Verse > Anthologies > T. H. Ward, ed. > The English Poets > Vol. III. Addison to Blake
Thomas Humphry Ward, ed.  The English Poets.  1880–1918.
Vol. III. The Eighteenth Century: Addison to Blake
Critical Introduction by George Saintsbury
Edward Young (1681–1765)
[The author of the Night Thoughts was born at Upham in Hampshire, and died on the 12th of April 1765. The Last Day was published in 1713, and was soon followed by The Force of Religion. Young’s unlucky tendency to flattery and toadyism early showed itself in many small pieces to persons of rank which cannot be said to have been regularly published until long afterwards. In 1719 Busiris, his first tragedy, was performed; and in the same year the Letter to Tickell on the Death of Addison and the Paraphrase of the Book of Job appeared. The Revenge followed in 1721. The satires composing The Universal Passion made their appearance during the course of 1725 and the following three years. In 1728 they were collectively published. Meanwhile the accession of George II had been hailed with the so-called Odes to Ocean, &c. The Brothers, a tragedy, coincided pretty nearly with this. In 1730 appeared the Imperium Pelagi, and two Epistles to Pope. Some more Pindarics followed. The first Night Thought was published in 1742, the last in 1744. Of Young’s remaining works, Resignation, which appeared three years before his death, need alone be mentioned.]  1
EXCEPT Wordsworth, Young is probably the most unequal of English poets. The difference between his best work and his worst is so great as to be almost unintelligible, and it is fair to him to say that he seems to have been aware of this. When his collected poems were reprinted, a large number were by his express direction left out. Publication however constitutes, as it has been well observed, in one sense an unpardonable sin; and in estimating Young it is necessary to take the Odes and the Imperium Pelagi into consideration as well as the Night Thoughts and the Last Day. Of the class represented by the first-named works it may be said that hardly any worse poetry has ever been written. There is scarcely a stanza of the so-called Odes which does not read like an admirable and intentional burlesque. The author seems by his rhymes to have had no ear at all, and his gross and fulsome flattery is unspeakably nauseous. Of this latter peculiarity indeed even his best work contains but too many instances. The fine passage, soon to be quoted, from the Last Day is disfigured by the insertion in the midst of it of a clumsy and foolish panegyric on Queen Anne, which any one but an eighteenth-century divine would have felt to be not only intrinsically in bad taste, but hopelessly inappropriate to the case.  2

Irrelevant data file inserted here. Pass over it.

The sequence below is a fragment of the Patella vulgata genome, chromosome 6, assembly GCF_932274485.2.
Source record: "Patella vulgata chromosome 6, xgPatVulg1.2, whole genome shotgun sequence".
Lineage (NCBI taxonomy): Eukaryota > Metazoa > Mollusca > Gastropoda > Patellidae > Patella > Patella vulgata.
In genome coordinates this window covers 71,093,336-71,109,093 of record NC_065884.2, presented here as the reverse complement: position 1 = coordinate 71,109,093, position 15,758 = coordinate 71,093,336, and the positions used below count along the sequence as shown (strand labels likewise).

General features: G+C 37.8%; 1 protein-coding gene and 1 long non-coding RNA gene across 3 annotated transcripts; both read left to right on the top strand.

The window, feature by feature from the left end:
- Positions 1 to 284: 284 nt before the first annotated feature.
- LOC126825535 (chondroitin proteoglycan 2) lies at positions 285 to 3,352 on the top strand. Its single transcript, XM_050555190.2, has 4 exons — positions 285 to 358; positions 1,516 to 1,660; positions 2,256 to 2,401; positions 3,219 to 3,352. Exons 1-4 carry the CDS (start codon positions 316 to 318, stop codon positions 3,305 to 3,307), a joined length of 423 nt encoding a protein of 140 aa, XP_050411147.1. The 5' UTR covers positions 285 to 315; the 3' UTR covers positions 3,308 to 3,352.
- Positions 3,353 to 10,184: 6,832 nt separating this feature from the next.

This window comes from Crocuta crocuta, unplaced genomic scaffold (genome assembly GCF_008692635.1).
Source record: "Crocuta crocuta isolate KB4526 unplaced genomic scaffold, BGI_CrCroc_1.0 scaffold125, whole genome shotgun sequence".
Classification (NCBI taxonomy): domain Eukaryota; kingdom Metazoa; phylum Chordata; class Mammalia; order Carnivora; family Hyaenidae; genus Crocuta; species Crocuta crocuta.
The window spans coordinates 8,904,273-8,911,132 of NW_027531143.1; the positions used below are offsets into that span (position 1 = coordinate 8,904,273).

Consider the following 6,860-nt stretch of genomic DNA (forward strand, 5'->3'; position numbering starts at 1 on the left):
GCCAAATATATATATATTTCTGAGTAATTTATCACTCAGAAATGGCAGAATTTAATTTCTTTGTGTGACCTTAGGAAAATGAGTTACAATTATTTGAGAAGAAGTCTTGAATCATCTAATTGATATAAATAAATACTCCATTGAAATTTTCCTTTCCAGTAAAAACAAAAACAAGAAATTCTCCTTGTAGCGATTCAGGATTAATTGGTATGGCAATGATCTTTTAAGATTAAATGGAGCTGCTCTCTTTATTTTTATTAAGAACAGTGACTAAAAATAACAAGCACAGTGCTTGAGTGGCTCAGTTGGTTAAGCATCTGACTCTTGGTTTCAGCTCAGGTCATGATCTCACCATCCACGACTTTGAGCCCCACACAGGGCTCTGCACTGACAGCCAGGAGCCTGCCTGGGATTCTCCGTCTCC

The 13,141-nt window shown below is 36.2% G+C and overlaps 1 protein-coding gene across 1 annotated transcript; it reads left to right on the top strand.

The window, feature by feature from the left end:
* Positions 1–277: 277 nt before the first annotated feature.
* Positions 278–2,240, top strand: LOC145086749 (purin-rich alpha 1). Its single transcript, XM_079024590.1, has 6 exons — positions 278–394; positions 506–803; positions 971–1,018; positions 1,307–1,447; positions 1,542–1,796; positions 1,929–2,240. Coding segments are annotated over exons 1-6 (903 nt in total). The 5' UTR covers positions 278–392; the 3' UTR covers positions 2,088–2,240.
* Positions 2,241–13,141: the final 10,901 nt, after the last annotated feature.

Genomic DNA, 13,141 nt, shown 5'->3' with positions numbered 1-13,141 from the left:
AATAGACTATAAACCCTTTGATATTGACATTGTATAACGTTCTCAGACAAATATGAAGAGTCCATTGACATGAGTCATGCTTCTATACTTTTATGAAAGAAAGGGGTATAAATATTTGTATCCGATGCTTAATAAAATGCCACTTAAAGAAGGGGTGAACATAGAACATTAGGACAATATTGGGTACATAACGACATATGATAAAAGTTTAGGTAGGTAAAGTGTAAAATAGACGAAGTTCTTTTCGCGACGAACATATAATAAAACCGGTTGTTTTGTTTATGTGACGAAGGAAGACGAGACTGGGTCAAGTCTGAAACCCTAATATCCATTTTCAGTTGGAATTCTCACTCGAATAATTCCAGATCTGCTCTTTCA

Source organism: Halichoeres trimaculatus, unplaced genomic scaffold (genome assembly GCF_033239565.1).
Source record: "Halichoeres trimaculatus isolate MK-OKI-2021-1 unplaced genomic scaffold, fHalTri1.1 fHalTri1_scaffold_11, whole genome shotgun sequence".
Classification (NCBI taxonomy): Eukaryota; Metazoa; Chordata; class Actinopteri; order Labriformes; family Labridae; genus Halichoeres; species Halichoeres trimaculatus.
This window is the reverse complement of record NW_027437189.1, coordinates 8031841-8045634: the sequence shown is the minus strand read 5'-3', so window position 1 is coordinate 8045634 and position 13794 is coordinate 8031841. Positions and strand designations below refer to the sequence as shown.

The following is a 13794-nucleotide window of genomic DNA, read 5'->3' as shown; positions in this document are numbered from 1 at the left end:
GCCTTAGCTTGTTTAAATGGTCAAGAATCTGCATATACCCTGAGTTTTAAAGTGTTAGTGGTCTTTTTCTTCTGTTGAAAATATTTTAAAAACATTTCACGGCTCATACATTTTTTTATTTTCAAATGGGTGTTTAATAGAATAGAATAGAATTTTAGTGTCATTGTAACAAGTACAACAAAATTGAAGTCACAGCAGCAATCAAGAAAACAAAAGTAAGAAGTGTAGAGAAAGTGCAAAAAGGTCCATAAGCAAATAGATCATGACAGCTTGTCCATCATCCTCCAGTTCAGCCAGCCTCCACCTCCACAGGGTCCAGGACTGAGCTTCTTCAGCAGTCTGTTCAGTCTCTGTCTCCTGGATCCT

The depths to which Young sinks at his worst are however compensated by the heights at which at his best he arrives. If poetry and poets could be judged by single lines, there are few save the highest who could safely challenge comparison with Young. He had an astonishing fertility of thought of a certain kind, and a corresponding richness of expression. Nor were his powers confined, as it has been asserted, to the production of ‘gloomy epigram.’ He stands pre-eminent among artists of blank verse, and a critic might well have asked him, as Jeffrey asked Macaulay, where he got his style from. The earlier eighteenth century is indeed remarkable for its mould of blank verse. Considering that though Young was a much older man than Thomson he did not produce his great work until many years after the appearance of Winter, it may be that The Seasons exercised some influence over him; but the influence was scarcely that of imitation. The different uses to which the two instruments were put may perhaps in some measure account for the difference of their sound. Both have in common the tendency to florid language and to antithesis which the Popian couplet had made popular, both use and indeed abuse the effect of strongly contrasted lights and shades. But Young, probably owing to his dramatic studies, is much more rhetorical than Thomson. Not a few passages in the Night Thoughts, especially that remarkable one in the Third Night about dying friends, where the confusion of metaphors does not obscure the grandeur of the verse, are of the finest tragic mould. It was inevitable that in the hands of a man of such uncritical taste as Young this tragic quality should often degenerate into mere declamation. The inequality indeed which is so characteristic of him exists even in detached passages of very small extent, so that it is difficult if not impossible to select any in which the taste shall not be offended. The Night Thoughts has accordingly long ceased to be the popular book it once was. As a poet of moral ideas however Young will always deserve attention, independently of the excellence of his versification. The famous passage on Procrastination, which, hackneyed as it is, is so decidedly his masterpiece, that it cannot be left out in any selection from his works, is in its way not to be surpassed, and its excellence fully accounts for the popularity of Young in a century such as the eighteenth, which, whatever its practice might be, was, in theory, nothing if not moralist. This popularity, as is pretty generally known, spread to France, where Young long had many fervent admirers, though he is probably to a great extent chargeable with the bad repute of England for spleen. Blake’s remarkable illustrations also add considerable interest of the accidental kind to the book. Those of the minor poems which deserve notice at all are not dissimilar in characteristics to the Night Thoughts. The satires have almost as great, though scarcely so original a merit as these latter, and both in the Last Day and the Job fine and striking passages abound.  3
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